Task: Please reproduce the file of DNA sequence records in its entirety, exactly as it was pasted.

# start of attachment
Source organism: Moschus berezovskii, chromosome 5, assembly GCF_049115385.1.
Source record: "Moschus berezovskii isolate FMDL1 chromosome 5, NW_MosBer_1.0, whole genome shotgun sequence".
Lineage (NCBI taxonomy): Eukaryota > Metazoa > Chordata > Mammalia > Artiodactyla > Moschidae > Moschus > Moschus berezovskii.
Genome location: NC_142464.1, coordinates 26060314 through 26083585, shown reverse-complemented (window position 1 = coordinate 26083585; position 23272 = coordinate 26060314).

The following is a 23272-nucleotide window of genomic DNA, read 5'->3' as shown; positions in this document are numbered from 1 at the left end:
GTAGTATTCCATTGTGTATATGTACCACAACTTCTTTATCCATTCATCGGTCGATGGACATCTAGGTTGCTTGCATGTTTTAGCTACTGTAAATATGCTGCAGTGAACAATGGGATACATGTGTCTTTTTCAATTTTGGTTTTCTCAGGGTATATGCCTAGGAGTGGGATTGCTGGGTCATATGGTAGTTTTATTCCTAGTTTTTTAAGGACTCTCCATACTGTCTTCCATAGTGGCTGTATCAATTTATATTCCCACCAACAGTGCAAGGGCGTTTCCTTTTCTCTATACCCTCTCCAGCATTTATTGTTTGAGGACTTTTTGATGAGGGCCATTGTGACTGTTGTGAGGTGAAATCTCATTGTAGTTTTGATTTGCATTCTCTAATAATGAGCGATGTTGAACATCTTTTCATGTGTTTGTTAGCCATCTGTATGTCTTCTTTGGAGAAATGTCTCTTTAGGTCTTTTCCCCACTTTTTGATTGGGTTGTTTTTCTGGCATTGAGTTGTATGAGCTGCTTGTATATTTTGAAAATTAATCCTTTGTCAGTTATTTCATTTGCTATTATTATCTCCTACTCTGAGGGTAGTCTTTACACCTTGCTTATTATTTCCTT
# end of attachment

Source organism: Moschus berezovskii, chromosome 5, assembly GCF_049115385.1.
Source record: "Moschus berezovskii isolate FMDL1 chromosome 5, NW_MosBer_1.0, whole genome shotgun sequence".
Lineage (NCBI taxonomy): Eukaryota > Metazoa > Chordata > Mammalia > Artiodactyla > Moschidae > Moschus > Moschus berezovskii.
Genome location: NC_142464.1, coordinates 26060314 through 26083585, shown reverse-complemented (window position 1 = coordinate 26083585; position 23272 = coordinate 26060314).

The following is a 23272-nucleotide window of genomic DNA, read 5'->3' as shown; positions in this document are numbered from 1 at the left end:
GTAGTATTCCATTGTGTATATGTACCACAACTTCTTTATCCATTCATCGGTCGATGGACATCTAGGTTGCTTGCATGTTTTAGCTACTGTAAATATGCTGCAGTGAACAATGGGATACATGTGTCTTTTTCAATTTTGGTTTTCTCAGGGTATATGCCTAGGAGTGGGATTGCTGGGTCATATGGTAGTTTTATTCCTAGTTTTTTAAGGACTCTCCATACTGTCTTCCATAGTGGCTGTATCAATTTATATTCCCACCAACAGTGCAAGGGCGTTTCCTTTTCTCTATACCCTCTCCAGCATTTATTGTTTGAGGACTTTTTGATGAGGGCCATTGTGACTGTTGTGAGGTGAAATCTCATTGTAGTTTTGATTTGCATTCTCTAATAATGAGCGATGTTGAACATCTTTTCATGTGTTTGTTAGCCATCTGTATGTCTTCTTTGGAGAAATGTCTCTTTAGGTCTTTTCCCCACTTTTTGATTGGGTTGTTTTTCTGGCATTGAGTTGTATGAGCTGCTTGTATATTTTGAAAATTAATCCTTTGTCAGTTATTTCATTTGCTATTATTATCTCCTACTCTGAGGGTAGTCTTTACACCTTGCTTATTATTTCCTT